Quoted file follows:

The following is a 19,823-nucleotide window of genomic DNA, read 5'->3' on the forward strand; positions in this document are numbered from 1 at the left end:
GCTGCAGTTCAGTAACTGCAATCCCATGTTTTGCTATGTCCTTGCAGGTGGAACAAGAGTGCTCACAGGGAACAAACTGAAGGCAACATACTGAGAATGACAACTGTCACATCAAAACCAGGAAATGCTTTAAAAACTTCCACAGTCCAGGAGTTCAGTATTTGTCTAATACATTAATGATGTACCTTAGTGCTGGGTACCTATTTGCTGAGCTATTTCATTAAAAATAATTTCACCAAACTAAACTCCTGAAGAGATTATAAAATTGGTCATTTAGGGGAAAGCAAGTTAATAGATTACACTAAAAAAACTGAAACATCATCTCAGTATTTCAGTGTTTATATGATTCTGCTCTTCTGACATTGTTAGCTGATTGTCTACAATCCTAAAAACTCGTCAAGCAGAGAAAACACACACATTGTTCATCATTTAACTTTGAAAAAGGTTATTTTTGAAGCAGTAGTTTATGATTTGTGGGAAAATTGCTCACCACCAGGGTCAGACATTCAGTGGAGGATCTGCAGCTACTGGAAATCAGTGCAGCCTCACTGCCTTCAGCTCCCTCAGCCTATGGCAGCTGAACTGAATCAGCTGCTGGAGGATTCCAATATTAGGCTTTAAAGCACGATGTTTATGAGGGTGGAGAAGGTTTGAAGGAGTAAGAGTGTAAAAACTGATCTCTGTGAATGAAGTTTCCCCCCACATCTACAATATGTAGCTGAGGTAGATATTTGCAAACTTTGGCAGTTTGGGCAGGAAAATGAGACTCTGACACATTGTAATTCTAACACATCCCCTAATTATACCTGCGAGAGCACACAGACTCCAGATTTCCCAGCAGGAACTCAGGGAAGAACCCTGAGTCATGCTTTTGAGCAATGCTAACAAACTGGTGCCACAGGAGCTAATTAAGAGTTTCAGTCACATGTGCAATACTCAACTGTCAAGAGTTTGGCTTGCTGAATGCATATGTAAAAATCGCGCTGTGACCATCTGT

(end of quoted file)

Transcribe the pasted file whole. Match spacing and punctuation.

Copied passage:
The following is a 19,823-nucleotide window of genomic DNA, read 5'->3' on the forward strand; positions in this document are numbered from 1 at the left end:
GCTGCAGTTCAGTAACTGCAATCCCATGTTTTGCTATGTCCTTGCAGGTGGAACAAGAGTGCTCACAGGGAACAAACTGAAGGCAACATACTGAGAATGACAACTGTCACATCAAAACCAGGAAATGCTTTAAAAACTTCCACAGTCCAGGAGTTCAGTATTTGTCTAATACATTAATGATGTACCTTAGTGCTGGGTACCTATTTGCTGAGCTATTTCATTAAAAATAATTTCACCAAACTAAACTCCTGAAGAGATTATAAAATTGGTCATTTAGGGGAAAGCAAGTTAATAGATTACACTAAAAAAACTGAAACATCATCTCAGTATTTCAGTGTTTATATGATTCTGCTCTTCTGACATTGTTAGCTGATTGTCTACAATCCTAAAAACTCGTCAAGCAGAGAAAACACACACATTGTTCATCATTTAACTTTGAAAAAGGTTATTTTTGAAGCAGTAGTTTATGATTTGTGGGAAAATTGCTCACCACCAGGGTCAGACATTCAGTGGAGGATCTGCAGCTACTGGAAATCAGTGCAGCCTCACTGCCTTCAGCTCCCTCAGCCTATGGCAGCTGAACTGAATCAGCTGCTGGAGGATTCCAATATTAGGCTTTAAAGCACGATGTTTATGAGGGTGGAGAAGGTTTGAAGGAGTAAGAGTGTAAAAACTGATCTCTGTGAATGAAGTTTCCCCCCACATCTACAATATGTAGCTGAGGTAGATATTTGCAAACTTTGGCAGTTTGGGCAGGAAAATGAGACTCTGACACATTGTAATTCTAACACATCCCCTAATTATACCTGCGAGAGCACACAGACTCCAGATTTCCCAGCAGGAACTCAGGGAAGAACCCTGAGTCATGCTTTTGAGCAATGCTAACAAACTGGTGCCACAGGAGCTAATTAAGAGTTTCAGTCACATGTGCAATACTCAACTGTCAAGAGTTTGGCTTGCTGAATGCATATGTAAAAATCGCGCTGTGACCATCTGT